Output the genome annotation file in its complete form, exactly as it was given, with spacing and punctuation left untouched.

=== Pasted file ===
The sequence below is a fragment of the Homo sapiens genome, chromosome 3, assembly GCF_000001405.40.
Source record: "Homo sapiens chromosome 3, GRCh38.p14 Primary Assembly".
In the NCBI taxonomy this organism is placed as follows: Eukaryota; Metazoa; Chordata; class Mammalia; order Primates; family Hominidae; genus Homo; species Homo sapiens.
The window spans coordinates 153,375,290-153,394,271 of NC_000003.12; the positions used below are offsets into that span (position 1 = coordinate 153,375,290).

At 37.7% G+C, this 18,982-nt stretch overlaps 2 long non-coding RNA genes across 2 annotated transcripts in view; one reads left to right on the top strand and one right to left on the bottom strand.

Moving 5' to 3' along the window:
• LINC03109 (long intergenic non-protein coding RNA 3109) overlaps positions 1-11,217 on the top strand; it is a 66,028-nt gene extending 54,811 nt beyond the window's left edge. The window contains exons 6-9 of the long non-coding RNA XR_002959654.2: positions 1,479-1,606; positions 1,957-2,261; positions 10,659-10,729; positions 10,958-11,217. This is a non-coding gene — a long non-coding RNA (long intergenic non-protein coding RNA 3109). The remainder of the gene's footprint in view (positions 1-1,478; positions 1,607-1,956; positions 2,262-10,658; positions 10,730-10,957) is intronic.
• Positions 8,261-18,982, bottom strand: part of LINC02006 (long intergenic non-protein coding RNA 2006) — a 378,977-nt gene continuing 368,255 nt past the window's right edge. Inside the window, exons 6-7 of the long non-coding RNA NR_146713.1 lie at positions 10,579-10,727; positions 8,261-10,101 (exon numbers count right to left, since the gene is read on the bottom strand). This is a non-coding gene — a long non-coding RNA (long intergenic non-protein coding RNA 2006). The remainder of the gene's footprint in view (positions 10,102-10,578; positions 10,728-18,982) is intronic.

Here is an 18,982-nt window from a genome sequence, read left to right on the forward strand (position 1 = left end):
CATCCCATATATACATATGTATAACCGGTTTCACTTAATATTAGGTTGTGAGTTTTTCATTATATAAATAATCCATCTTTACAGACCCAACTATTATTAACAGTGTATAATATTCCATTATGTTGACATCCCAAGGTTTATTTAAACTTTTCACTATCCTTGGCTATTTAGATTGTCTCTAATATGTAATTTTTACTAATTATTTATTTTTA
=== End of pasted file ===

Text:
The sequence below is a fragment of the Homo sapiens genome, chromosome 3, assembly GCF_000001405.40.
Source record: "Homo sapiens chromosome 3, GRCh38.p14 Primary Assembly".
In the NCBI taxonomy this organism is placed as follows: Eukaryota; Metazoa; Chordata; class Mammalia; order Primates; family Hominidae; genus Homo; species Homo sapiens.
The window spans coordinates 153,375,290-153,394,271 of NC_000003.12; the positions used below are offsets into that span (position 1 = coordinate 153,375,290).

At 37.7% G+C, this 18,982-nt stretch overlaps 2 long non-coding RNA genes across 2 annotated transcripts in view; one reads left to right on the top strand and one right to left on the bottom strand.

Moving 5' to 3' along the window:
• LINC03109 (long intergenic non-protein coding RNA 3109) overlaps positions 1-11,217 on the top strand; it is a 66,028-nt gene extending 54,811 nt beyond the window's left edge. The window contains exons 6-9 of the long non-coding RNA XR_002959654.2: positions 1,479-1,606; positions 1,957-2,261; positions 10,659-10,729; positions 10,958-11,217. This is a non-coding gene — a long non-coding RNA (long intergenic non-protein coding RNA 3109). The remainder of the gene's footprint in view (positions 1-1,478; positions 1,607-1,956; positions 2,262-10,658; positions 10,730-10,957) is intronic.
• Positions 8,261-18,982, bottom strand: part of LINC02006 (long intergenic non-protein coding RNA 2006) — a 378,977-nt gene continuing 368,255 nt past the window's right edge. Inside the window, exons 6-7 of the long non-coding RNA NR_146713.1 lie at positions 10,579-10,727; positions 8,261-10,101 (exon numbers count right to left, since the gene is read on the bottom strand). This is a non-coding gene — a long non-coding RNA (long intergenic non-protein coding RNA 2006). The remainder of the gene's footprint in view (positions 10,102-10,578; positions 10,728-18,982) is intronic.

Here is an 18,982-nt window from a genome sequence, read left to right on the forward strand (position 1 = left end):
CATCCCATATATACATATGTATAACCGGTTTCACTTAATATTAGGTTGTGAGTTTTTCATTATATAAATAATCCATCTTTACAGACCCAACTATTATTAACAGTGTATAATATTCCATTATGTTGACATCCCAAGGTTTATTTAAACTTTTCACTATCCTTGGCTATTTAGATTGTCTCTAATATGTAATTTTTACTAATTATTTATTTTTA